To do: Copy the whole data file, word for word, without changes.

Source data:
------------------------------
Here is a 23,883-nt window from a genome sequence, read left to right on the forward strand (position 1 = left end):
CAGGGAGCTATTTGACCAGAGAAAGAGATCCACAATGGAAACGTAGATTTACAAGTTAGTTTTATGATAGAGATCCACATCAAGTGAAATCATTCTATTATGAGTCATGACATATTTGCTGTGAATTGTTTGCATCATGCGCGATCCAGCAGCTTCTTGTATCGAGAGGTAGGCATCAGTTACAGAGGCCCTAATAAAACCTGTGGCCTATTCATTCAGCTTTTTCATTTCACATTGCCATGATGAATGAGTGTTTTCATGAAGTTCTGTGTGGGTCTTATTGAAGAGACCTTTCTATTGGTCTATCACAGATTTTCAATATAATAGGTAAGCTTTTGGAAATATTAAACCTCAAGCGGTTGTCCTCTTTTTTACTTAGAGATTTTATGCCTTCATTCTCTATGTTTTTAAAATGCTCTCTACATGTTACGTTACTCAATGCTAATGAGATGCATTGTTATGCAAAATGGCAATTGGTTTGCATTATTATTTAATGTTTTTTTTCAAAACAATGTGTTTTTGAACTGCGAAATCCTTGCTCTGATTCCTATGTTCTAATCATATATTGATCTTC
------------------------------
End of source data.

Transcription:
Here is a 23,883-nt window from a genome sequence, read left to right on the forward strand (position 1 = left end):
CAGGGAGCTATTTGACCAGAGAAAGAGATCCACAATGGAAACGTAGATTTACAAGTTAGTTTTATGATAGAGATCCACATCAAGTGAAATCATTCTATTATGAGTCATGACATATTTGCTGTGAATTGTTTGCATCATGCGCGATCCAGCAGCTTCTTGTATCGAGAGGTAGGCATCAGTTACAGAGGCCCTAATAAAACCTGTGGCCTATTCATTCAGCTTTTTCATTTCACATTGCCATGATGAATGAGTGTTTTCATGAAGTTCTGTGTGGGTCTTATTGAAGAGACCTTTCTATTGGTCTATCACAGATTTTCAATATAATAGGTAAGCTTTTGGAAATATTAAACCTCAAGCGGTTGTCCTCTTTTTTACTTAGAGATTTTATGCCTTCATTCTCTATGTTTTTAAAATGCTCTCTACATGTTACGTTACTCAATGCTAATGAGATGCATTGTTATGCAAAATGGCAATTGGTTTGCATTATTATTTAATGTTTTTTTTCAAAACAATGTGTTTTTGAACTGCGAAATCCTTGCTCTGATTCCTATGTTCTAATCATATATTGATCTTC